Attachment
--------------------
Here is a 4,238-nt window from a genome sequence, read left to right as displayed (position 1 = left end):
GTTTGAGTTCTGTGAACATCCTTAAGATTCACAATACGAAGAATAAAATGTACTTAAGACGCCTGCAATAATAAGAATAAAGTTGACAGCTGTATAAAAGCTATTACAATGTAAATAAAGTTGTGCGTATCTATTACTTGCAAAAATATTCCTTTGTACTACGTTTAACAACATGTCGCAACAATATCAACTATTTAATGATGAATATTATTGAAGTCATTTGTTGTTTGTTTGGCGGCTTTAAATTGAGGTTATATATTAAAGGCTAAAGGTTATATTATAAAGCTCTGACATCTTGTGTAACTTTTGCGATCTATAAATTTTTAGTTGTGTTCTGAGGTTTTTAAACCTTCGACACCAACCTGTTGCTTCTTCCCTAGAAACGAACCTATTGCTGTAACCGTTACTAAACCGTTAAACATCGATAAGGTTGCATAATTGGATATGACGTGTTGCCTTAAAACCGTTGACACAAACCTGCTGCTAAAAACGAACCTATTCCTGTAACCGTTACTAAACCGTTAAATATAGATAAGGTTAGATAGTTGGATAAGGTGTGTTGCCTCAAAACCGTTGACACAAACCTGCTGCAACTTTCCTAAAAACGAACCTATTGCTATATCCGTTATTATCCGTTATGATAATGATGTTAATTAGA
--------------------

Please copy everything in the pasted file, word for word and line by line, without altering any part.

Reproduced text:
Here is a 4,238-nt window from a genome sequence, read left to right as displayed (position 1 = left end):
GTTTGAGTTCTGTGAACATCCTTAAGATTCACAATACGAAGAATAAAATGTACTTAAGACGCCTGCAATAATAAGAATAAAGTTGACAGCTGTATAAAAGCTATTACAATGTAAATAAAGTTGTGCGTATCTATTACTTGCAAAAATATTCCTTTGTACTACGTTTAACAACATGTCGCAACAATATCAACTATTTAATGATGAATATTATTGAAGTCATTTGTTGTTTGTTTGGCGGCTTTAAATTGAGGTTATATATTAAAGGCTAAAGGTTATATTATAAAGCTCTGACATCTTGTGTAACTTTTGCGATCTATAAATTTTTAGTTGTGTTCTGAGGTTTTTAAACCTTCGACACCAACCTGTTGCTTCTTCCCTAGAAACGAACCTATTGCTGTAACCGTTACTAAACCGTTAAACATCGATAAGGTTGCATAATTGGATATGACGTGTTGCCTTAAAACCGTTGACACAAACCTGCTGCTAAAAACGAACCTATTCCTGTAACCGTTACTAAACCGTTAAATATAGATAAGGTTAGATAGTTGGATAAGGTGTGTTGCCTCAAAACCGTTGACACAAACCTGCTGCAACTTTCCTAAAAACGAACCTATTGCTATATCCGTTATTATCCGTTATGATAATGATGTTAATTAGA